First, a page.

China Faces Default Chain Reaction as Credit Guarantees Backfire

  • Slowing economy raises risks as loan failures surge 86%
  • Guarantee firms expand coverage to LGFV bonds, online lending

China’s credit guarantees, lauded by Premier Li Keqiang for helping fund smaller firms, are backfiring as a slowing economy risks causing a chain of defaults.

Failures of guaranteed loans surged 86 percent last year to about 400 billion yuan ($63 billion), according to UBS Group AG. At the nation’s Big Five lenders, such borrowings made up 18 percent of the total and 29 percent of non-performing financing, the Swiss bank said in a note. Standard & Poor’s said specialist guarantee firms are suffering, while the industry’s second-largest company halted operations amid accusations that it took on too much financial risk.

QuickTake China's Pain Points

Credit guarantees, which began as a way to help smaller firms obtain funding by merging the risks of various borrowers, have now expanded to cover debt such as bonds issued by cash-strapped local-government financing vehicles and online peer-to-peer loans. The business works on the assumption that borrowers are unlikely to default at the same time, a premise that collapsed in the U.S. during the global financial crisis when slumping home prices sparked a chain reaction of defaults.

“The borrowers are all exposed to the same risk, and that’s the economic slowdown," said Liao Qiang, Beijing-based senior director for financial institution ratings at S&P. "That’s why all of a sudden this cross-guarantee practice is backfiring. A relatively well-performing company could be jeopardized just because it has to honor obligations.”

China’s guarantee firms backed 2.6 trillion yuan of loans as of end-2014, an 18 percent increase from the previous year, Moody’s Investors Service data show. They also provided surety for 56.3 billion of new bonds, 79 percent more than in 2013, China Chengxin International Credit Rating Co. said.

Chinese banks are already grappling with bad loans that swelled to a 5 1/2-year high of 1.5 percent on June 30. Even if the borrower doesn’t default, the failure of a guarantor would weaken loan quality and pressure lenders to put up more capital, according to Matthew Smith, an analyst at Macquarie Group Ltd. in Shanghai. The banking regulator didn’t respond to a fax seeking comment.

There are three kinds of credit guarantees in China. One is a straightforward pledge made by the parent company, while another involves unaffiliated firms providing surety for each other. The third is offered by specialist firms in return for a fee paid by the borrower. There are 8,000 guarantee firms in the nation, China Chengxin said in August. Fewer than 50 are rated and only one has an international investment grade, according to Moody’s.

In the third quarter, default swaps insuring Bank of China’s bonds against non-payment rose 51 basis points, the most since the period through June 2013, to 162.4. The contracts were at 143.8 on Thursday. Deutsche Bank AG signaled this week that it may sell a $3.5 billion stake in Huaxia Bank Co., suggesting fading appetite among global lenders for tie-ups with their Chinese counterparts.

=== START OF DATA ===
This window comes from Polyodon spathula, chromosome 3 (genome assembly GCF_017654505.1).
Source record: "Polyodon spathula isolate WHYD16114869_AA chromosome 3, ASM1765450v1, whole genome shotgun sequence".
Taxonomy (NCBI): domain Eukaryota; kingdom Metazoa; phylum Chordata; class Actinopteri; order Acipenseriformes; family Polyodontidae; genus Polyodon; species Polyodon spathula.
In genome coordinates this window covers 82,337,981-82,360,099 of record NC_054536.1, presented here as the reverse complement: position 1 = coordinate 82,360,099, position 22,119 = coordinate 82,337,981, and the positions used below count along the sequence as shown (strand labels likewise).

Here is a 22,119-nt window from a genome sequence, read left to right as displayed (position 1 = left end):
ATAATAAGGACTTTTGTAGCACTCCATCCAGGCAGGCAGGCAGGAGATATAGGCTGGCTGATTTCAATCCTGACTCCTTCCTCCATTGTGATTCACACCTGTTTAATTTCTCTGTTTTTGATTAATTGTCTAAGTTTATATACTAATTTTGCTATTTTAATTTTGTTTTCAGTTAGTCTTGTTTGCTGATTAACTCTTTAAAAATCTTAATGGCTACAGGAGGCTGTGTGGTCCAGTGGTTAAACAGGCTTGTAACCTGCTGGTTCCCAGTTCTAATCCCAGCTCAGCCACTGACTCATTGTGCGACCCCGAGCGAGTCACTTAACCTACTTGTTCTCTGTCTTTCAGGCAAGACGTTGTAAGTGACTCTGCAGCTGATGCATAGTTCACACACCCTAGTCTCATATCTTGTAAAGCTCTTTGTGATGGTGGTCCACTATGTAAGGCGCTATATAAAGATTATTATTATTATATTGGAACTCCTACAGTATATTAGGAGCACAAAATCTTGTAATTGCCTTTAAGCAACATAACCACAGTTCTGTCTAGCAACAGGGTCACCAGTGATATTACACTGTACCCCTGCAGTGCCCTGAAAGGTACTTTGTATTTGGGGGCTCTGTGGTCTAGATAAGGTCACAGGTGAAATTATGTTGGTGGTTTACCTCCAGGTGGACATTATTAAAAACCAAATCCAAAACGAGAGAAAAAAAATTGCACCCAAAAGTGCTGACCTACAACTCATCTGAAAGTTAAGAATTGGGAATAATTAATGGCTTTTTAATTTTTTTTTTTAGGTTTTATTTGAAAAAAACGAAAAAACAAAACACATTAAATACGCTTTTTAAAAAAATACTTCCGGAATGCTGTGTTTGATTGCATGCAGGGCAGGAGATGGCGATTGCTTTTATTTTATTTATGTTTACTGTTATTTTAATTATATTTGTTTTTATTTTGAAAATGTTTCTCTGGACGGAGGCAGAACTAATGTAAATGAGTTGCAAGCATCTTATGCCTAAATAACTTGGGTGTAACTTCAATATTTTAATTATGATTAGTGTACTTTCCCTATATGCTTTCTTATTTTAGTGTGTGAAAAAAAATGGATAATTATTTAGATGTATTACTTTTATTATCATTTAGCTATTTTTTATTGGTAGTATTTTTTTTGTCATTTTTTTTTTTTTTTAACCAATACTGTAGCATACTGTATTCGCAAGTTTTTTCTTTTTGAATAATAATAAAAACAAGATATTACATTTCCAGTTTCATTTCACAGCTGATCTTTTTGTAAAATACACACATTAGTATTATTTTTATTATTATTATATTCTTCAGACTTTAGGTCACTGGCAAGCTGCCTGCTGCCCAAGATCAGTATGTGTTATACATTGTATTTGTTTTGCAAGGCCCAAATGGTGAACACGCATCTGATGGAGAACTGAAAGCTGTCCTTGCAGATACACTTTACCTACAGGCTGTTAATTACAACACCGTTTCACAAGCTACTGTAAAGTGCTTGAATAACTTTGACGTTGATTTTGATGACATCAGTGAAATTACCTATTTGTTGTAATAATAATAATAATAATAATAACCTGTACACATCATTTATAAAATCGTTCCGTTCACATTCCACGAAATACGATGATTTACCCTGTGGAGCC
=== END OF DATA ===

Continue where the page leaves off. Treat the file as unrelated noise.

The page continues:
China’s State Council, or cabinet, said in August that the government would help develop guarantee companies and is considering the establishment of a national guarantee fund. This came after Premier Li said in December that the practice was essential to helping smaller enterprises and farmers obtain financing.

Less Assuring

James Yip, a fund manager at Shenwan Hongyuan Asset Management (Asia) Ltd. in Hong Kong, said that while he would accept a lower yield on debt supported by a strong guarantor, the enhancement has become less reassuring amid the economic slowdown.

"A guarantee may knock up the bond’s credit rating by one or two notches, but we also look at the guarantor’s background and leverage," he said. "Many guarantee companies over-guarantee, so if the credit event becomes a more widespread problem, the firm’s ability to support all its guaranteed debt will be limited."

Industry Troubles

The risks came into focus this year when Hebei Financing Investment Holding Group, China’s second-largest guarantee company, was put under control of a state firm. It struggled to make repayments amid “concentrated defaults and overdue payments” by firms it backed, according to a statement last month. Shanghai Stock Exchange imposed buying restrictions on the company’s bonds on Sept. 21. In March, Sino-Capital Guaranty Trust Co. was barred from insuring debt after it failed to pay up on defaulted notes.

State-owned China National Investment and Guaranty Corp., the nation’s largest guarantee company, had outstanding guarantees of 110 billion yuan in June last year, according to Guotai Junan Securities Co.. That’s 18.7 times its net assets. China National didn’t respond to a call seeking comment.

“When the economy was strong, people didn’t take guarantees seriously -- it was more a ‘it’s just a promise,’” said Joe Zhang, former deputy head of China investment banking at UBS and author of "Inside China’s Shadow Banking: The Next Subprime Crisis." "Now that the economy has declined, these promises are biting, and biting hard.”

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